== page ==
For weeks, workers and student groups have been complaining about UT’s plan for implementing Shared Services, mainly because of the plan’s aim to eliminate 500 jobs. But the ongoing debate should be focused on an even bigger problem: the costly implementation of a new and unified information and finance system, or Workday, to replace the old system used by UT.
Currently, UT administrators are trying to streamline and centralize operations. Shared Services is half the plan. The other is: “Enterprise Resource Planning,” or ERP. It consists mainly of buying and implementing Workday, a cloud application that would handle administrative transactions. But how would Workday benefit UT?
Think of waiting in an airport. While there, you might ask the airline attendant to give you a window seat. More troublesome, you might need another flight. Usually, the attendant will carry out countless keystrokes to complete this request, as if you had asked a complicated and unusual question. Why? Because some airlines still use obsolete operating systems that were designed in the 1980s. Likewise, UT uses outdated software for its core financial systems. The job of many administrators and staff would be greatly simplified if only they used a more intuitive and efficient system.
The immense problem, however, is the staggering price tag. At various meetings, UT’s Chief Financial Officer, Kevin Hegarty, has said that the new financial and administrative systems will cost “160 to 180 million dollars.” Yet the online Plan “for campus discussion” includes a Cash Flow graph that specifies that Shared Services and the ERP will cost even more: $213.5 million.
Most of us have had no experience with a million dollars, so it’s difficult to imagine an amount of money as enormous as $213.5 million. That’s enough to give individual scholarships of $5,000 each to 42,700 students. Or, it can pay a $50,000 salary to each of 427 full-time employees every year for 10 years.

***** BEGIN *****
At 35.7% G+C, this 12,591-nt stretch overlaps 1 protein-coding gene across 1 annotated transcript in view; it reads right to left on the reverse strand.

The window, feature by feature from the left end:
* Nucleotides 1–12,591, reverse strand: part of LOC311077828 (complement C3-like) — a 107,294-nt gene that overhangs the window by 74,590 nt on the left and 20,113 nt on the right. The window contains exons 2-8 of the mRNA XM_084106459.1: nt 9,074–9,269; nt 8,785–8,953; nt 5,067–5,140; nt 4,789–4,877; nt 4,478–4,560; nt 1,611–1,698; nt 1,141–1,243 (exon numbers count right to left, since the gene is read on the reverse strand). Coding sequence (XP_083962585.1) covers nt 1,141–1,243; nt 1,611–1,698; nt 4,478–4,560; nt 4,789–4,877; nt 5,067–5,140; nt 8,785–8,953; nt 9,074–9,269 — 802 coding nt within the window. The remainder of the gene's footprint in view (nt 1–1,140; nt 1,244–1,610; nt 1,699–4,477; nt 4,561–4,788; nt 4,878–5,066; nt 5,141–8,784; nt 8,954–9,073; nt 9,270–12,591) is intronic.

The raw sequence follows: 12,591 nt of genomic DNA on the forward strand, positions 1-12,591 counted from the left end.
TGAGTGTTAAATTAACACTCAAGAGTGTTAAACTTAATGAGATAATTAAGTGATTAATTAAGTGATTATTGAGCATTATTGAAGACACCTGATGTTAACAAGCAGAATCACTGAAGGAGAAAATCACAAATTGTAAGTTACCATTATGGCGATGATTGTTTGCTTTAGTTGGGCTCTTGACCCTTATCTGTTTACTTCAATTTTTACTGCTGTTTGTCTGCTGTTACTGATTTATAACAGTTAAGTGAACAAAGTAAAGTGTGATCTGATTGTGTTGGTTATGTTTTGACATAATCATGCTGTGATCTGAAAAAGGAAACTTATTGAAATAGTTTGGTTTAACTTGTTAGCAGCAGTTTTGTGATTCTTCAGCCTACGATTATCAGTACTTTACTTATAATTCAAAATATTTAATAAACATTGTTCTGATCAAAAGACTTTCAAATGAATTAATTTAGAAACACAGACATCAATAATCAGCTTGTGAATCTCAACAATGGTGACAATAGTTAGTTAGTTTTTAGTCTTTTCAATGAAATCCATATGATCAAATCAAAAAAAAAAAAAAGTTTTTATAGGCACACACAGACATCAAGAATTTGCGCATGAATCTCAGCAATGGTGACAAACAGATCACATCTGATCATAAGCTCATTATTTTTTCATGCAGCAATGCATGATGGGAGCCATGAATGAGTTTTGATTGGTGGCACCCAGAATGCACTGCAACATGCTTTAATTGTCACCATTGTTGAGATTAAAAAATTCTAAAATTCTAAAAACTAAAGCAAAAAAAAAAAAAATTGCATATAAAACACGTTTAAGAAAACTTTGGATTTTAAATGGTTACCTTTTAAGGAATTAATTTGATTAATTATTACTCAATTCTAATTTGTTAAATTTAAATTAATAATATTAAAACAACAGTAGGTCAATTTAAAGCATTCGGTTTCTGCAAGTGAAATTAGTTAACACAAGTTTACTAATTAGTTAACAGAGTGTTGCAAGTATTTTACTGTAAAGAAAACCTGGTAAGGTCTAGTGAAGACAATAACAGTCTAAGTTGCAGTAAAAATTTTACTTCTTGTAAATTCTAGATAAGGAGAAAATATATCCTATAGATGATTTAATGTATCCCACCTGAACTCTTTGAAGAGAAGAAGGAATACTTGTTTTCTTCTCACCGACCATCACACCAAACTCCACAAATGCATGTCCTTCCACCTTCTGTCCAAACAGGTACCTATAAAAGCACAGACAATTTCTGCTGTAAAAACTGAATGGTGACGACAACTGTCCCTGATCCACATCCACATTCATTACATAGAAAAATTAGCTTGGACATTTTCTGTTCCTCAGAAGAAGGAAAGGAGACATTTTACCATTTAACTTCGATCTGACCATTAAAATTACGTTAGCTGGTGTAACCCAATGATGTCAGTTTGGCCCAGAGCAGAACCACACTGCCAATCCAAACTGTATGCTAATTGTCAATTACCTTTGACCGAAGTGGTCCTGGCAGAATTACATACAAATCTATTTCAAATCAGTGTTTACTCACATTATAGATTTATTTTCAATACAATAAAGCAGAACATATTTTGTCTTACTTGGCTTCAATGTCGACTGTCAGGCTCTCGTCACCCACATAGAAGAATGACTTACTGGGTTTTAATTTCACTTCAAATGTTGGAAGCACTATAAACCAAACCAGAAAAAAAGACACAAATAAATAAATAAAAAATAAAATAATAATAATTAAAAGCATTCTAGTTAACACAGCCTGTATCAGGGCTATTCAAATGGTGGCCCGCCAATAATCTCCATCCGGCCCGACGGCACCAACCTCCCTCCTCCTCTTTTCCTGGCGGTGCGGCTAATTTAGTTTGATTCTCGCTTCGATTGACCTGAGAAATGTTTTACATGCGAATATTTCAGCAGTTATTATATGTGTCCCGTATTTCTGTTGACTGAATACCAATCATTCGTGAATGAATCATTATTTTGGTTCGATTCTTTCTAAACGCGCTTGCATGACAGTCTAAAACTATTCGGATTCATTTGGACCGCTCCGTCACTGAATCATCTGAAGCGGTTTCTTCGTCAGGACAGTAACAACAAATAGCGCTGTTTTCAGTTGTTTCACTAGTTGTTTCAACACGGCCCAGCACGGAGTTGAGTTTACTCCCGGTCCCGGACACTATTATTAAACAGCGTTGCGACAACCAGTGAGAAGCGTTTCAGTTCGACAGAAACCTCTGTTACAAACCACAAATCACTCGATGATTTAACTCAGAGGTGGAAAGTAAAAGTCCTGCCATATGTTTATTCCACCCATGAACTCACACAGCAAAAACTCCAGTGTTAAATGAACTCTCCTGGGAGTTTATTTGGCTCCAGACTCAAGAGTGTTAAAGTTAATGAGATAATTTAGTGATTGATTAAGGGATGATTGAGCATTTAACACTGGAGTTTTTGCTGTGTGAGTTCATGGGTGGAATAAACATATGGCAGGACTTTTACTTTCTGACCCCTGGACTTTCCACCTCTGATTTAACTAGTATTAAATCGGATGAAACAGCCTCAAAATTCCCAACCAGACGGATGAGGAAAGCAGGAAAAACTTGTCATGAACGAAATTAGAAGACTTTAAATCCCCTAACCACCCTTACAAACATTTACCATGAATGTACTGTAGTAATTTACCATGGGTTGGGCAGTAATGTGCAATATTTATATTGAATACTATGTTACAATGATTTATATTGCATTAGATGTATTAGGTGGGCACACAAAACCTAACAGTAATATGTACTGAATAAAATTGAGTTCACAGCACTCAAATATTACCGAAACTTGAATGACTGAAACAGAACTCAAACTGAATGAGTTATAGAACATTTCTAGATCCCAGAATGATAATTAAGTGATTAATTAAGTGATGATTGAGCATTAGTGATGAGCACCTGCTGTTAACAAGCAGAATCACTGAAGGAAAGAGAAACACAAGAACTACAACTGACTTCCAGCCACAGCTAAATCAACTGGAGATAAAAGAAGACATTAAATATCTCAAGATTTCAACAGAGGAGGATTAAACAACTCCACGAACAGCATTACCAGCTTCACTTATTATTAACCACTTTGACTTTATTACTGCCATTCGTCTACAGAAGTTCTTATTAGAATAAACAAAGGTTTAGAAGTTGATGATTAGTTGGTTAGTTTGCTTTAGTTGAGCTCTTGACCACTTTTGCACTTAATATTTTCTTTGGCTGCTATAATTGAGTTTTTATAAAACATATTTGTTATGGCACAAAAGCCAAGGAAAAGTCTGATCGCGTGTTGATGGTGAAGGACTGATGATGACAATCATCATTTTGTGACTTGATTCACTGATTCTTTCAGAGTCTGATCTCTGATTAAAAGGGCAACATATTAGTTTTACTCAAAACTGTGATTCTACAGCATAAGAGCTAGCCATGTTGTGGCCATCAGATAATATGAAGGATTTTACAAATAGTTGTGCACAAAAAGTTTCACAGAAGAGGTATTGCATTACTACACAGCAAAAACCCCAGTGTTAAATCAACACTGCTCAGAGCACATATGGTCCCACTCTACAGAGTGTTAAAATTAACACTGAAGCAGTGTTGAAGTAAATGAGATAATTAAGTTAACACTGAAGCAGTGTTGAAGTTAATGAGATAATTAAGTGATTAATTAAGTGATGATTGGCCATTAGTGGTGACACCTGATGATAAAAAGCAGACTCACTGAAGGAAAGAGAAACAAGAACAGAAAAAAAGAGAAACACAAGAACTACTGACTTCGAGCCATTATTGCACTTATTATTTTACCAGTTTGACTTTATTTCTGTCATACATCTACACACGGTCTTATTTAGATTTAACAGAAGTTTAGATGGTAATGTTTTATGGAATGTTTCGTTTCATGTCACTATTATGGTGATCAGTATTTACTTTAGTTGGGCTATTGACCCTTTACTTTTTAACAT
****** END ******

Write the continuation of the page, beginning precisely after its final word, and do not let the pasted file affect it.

How will UT pay for the ERP?
UT administrators hope to generate at least $30 million per year by eliminating the positions of 500 employees that receive roughly $60,000 each in salary and benefits. Ostensibly, the proponents of Shared Services want to eliminate those 500 jobs in order to secure funds to support the core missions of the university: teaching and research. In practice, however, the Plan prioritizes the administration. The money “saved” will be spent paying for what Hegarty himself described as the “terribly, terribly expensive” ERP.
The Shared Services Plan predicts that these expenses might begin to pay back after six years. But this claim depends on an unbelievable assumption. The Cash Flow graph shows that by December 2015, the jobs eliminated will have generated $26 million! In order for that to happen, approximately 433 employees must quit a year before that date. They must quit by December 2014. What are the odds that so many employees, precisely in the relevant jobs, will quit just twelve months from today? I find it impossible to believe that there will be any such “payback” six years from today.
Instead, suppose that each year 100 employees quit who are not replaced, until 500 have quit by December 2018. If so, it will take 9 years for there to be any payback, that is, if the ERP and Shared Services cost $180 million. Or, if it all costs $213.5 million it will take ten years: There might be some long belated “savings” in 2024.
In the meantime, the incredibly expensive ERP will put UT in a terrible financial condition. Instead of there being more funds for teaching and research, there will be less funds for everything. That is why some airlines did not replace their flight information systems.
Kevin Hegarty has kindly met with many groups on campus to discuss Shared Services. He explains that in order to eliminate 500 jobs he will need the voluntary cooperation of many units and departments. Unfortunately, there was no such discussion for the ERP, the bigger problem. Instead, it was approved from above. Before the UT campus had any chance to consider eliminating 500 jobs, the administrators decided how to spend the multi-million dollar “savings.”
If the aim of Shared Services is really to help UT’s core missions: teaching and research, then its benefits should be used for teaching and research. Not spent on a ridiculously expensive way to make administrators’ jobs easier. It’s just not that important for them to make three keystrokes instead of ten.
Martínez is an Associate Professor in the Department of History.